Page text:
How Digital Marketing Uses Analytics To Supercharge Your Search Strategy

These days, everyone is talking about data. If the conversation isn’t about how to collect the data, it’s about the cutting-edge tools that are making it easier to use by the day. Sadly, though, there’s an elephant in the room: On its own, data is worthless. For data to be useful, you have to make sense of it. That means finding patterns in an ocean of rapid-fire digital transactions and examining those patterns against your goals to make meaning.
If that sounds like a tall order, it is. But consistent digital marketing success depends on it.

Without data, you don’t know what’s succeeding and what’s failing. That means it’s impossible to make smart decisions about your limited resources, including your budget.

And it’ll be even harder to compete for the most limited resource of all: Customers’ attention.

How Data Analytics Finds The Needle In A Whole Field Full Of Haystacks
Everybody who interacts with your website leaves a huge trail of data, bar none.

There are three main reasons that data is tough to make use of:

  • There’s a lot of it, even if your website only gets 50 visitors a day.
  • It comes in fast, with the speed increasing as your site grows.
  • It’s unstructured – meaning there’s no defined way to use it.

But hope isn’t lost. Digital marketing offers you tremendous opportunities to make use of data. Once your website attracts a certain level of traffic, you can leverage your data to make positive changes virtually every day, converting more visitors into customers.

In digital marketing, most of the data you use tells you how visitors reached your website and what they did once they got there. Your site has to be set up to capture and archive that user data.

Then, the raw information has to be analyzed by focusing the right tools on the right metrics.

Hence, data analytics – a skillset that’s inseparable from online business success.

Which Metrics Matter In Modern Digital Marketing Analytics?
There are a thousand ways to slice and dice any collection of data, but only a small handful of those does the most important job: Transforming it into insights you can actually take action on.

This is where in-house marketing teams stumble. They get stuck on vanity metrics that look good but don’t produce results. The big one is traffic, which is useless without converting new leads.

With that in mind, there are three key metrics to keep your eye on:

1. Bounce Rate
Your bounce rate is the percentage of visitors who reach your site and then leave without any form of engagement. Many users bounce in less than a second. The details differ, but it comes down to one problem: They didn’t see what they were looking for.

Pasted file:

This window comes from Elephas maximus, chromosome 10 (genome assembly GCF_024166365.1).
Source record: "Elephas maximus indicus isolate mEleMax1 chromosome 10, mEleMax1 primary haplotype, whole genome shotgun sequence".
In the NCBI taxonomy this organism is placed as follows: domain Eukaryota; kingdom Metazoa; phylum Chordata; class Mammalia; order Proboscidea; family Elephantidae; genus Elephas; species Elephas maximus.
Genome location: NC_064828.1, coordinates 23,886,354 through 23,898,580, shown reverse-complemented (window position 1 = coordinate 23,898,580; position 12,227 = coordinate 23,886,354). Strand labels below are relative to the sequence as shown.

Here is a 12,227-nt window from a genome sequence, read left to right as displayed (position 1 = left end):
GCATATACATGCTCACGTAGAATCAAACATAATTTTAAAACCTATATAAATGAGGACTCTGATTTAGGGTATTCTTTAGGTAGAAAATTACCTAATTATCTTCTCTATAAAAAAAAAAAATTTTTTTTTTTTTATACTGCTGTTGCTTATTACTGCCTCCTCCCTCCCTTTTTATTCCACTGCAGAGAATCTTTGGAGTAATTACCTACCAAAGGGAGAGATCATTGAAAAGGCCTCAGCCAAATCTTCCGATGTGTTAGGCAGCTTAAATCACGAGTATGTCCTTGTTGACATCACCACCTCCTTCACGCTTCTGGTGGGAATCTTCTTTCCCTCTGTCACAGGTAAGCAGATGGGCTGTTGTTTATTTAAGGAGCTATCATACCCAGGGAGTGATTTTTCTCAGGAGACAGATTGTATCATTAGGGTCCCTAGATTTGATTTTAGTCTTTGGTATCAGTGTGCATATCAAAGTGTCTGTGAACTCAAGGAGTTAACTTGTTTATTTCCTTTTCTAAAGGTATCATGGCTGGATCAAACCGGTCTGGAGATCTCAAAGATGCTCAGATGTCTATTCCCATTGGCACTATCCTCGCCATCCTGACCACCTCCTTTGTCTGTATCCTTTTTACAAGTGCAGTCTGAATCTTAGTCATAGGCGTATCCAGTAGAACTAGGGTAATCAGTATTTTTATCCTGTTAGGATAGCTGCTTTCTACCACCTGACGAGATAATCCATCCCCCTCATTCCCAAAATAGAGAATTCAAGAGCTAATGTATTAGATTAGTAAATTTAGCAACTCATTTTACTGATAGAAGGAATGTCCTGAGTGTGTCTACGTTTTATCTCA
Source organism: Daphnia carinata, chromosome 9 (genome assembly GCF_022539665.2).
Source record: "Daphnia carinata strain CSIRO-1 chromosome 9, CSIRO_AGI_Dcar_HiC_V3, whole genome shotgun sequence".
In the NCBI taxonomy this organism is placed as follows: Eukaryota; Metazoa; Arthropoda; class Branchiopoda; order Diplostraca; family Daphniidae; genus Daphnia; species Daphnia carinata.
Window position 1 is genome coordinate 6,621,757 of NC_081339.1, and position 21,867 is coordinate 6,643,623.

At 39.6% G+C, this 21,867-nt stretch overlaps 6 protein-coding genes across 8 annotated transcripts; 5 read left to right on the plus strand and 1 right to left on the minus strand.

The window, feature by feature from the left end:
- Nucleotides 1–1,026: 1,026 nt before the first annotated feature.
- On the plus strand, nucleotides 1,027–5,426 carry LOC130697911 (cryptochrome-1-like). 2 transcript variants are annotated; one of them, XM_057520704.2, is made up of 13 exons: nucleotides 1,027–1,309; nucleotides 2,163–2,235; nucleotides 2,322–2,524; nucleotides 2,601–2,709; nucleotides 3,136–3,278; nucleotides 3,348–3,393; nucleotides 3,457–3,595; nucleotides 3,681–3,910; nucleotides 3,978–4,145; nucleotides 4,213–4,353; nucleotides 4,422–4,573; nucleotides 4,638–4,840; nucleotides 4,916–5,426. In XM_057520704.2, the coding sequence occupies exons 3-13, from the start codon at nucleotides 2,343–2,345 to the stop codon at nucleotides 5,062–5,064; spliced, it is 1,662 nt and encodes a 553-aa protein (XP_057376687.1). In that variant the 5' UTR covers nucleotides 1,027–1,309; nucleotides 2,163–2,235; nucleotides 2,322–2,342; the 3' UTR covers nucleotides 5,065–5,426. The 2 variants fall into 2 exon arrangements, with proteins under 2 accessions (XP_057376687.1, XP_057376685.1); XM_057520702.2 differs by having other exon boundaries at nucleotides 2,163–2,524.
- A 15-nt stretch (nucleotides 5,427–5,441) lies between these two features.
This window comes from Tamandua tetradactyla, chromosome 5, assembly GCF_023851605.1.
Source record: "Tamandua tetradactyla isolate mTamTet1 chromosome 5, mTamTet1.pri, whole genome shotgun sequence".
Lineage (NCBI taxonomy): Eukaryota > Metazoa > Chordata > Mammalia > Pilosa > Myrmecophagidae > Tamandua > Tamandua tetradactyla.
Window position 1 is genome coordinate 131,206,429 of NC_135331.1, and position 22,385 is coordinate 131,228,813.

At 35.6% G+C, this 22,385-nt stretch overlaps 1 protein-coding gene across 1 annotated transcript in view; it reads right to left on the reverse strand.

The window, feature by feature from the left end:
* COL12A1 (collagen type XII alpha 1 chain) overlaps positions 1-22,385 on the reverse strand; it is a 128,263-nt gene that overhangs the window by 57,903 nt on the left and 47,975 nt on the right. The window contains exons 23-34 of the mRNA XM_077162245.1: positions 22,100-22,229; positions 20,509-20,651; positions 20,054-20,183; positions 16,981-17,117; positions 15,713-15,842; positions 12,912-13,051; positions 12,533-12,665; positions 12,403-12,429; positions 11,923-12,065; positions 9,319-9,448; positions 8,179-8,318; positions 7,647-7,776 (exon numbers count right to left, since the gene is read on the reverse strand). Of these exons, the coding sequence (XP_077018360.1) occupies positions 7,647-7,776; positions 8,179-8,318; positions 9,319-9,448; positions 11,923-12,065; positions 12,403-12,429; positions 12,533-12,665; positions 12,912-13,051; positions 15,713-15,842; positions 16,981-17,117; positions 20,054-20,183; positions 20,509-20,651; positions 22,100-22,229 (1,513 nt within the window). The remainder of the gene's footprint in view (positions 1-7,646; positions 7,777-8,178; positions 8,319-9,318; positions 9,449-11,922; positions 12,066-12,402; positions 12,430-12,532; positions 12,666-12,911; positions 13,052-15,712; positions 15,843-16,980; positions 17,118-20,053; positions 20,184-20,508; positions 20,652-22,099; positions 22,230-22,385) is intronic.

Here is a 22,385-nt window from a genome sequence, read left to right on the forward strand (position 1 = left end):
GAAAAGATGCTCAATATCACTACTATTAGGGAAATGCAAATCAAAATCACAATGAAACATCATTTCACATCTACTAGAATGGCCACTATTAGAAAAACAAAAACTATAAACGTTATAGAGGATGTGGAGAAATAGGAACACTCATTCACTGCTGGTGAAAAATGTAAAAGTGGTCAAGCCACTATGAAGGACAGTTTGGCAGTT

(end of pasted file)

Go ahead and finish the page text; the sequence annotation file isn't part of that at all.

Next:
To drill down further, that can mean:

  • The page they reached didn’t seem to match the ad or search result they clicked.
  • The page didn’t work correctly – for example, it didn’t display right on mobile.
  • The information they were looking for was on the page, but too hard to find.

Many sites start with a high bounce rate. Ideally, optimization can bring bounce rate well below 25%. With a lot of effort, the best sites can achieve a bounce rate around 10%.

2. Average Time Per Session
Average time per session describes how long users spend on your site during a visit, on average. A higher average time per session increases the likelihood that a user will sign up to your email list or make a purchase. That, in turn, launches a brand relationship.

You can raise average time per session by creating awesome content and making it easy for users to find what they want. Something as simple as having outbound links open in a new window – rather than taking users away from you – can increase session time.

3. Average Pages Per Visit
Average pages per visit is how many pages users view on average before finishing a session. Cross-linking content in convenient ways helps people consume more pages. If average pages per visit is high but time per session is low, it suggests users are searching through your site but not finding what they want. When both are high, users are really engaging with what they see.

Getting Into Your Visitors’ Heads With Heatmaps And Screen Recordings
Raw numbers go a long way to showing you where you’re winning or losing consumers’ attention. To fully understand them, though, you need tools that verify how that attention is used.

A heatmap is a visual representation of a page that shows where user attention goes. This is represented with a warm-to-cool color display where areas of focused attention are bright red.

In general, a heatmap represents a statistical aggregate of at least a hundred user sessions, while a screen recording focuses on the experience of one user trying to do a specific task on your site.

Together, these can tell you things about your users you never anticipated. After all, real human behavior can leave even the experts baffled. Data is what turns your guesses into scientific predictions.

Bringing It All Together With Quarterly Insight Reviews
Some digital marketing agencies are on the right track on metrics, but they do what’s convenient for them instead of what’s right for you: Sending you an analytics report, not a meaningful explanation.

At New York Ave, we’re not done with data until it makes sense to you. That’s why we schedule quarterly meetings to unpack new insights we collected and answer any questions you may have.

Analytics can sound confusing, but never fear. Done right, it’s one of your most powerful tools for developing a long-term competitive edge, attracting more leads, and growing your business.

To find out more, contact us at New York Ave.

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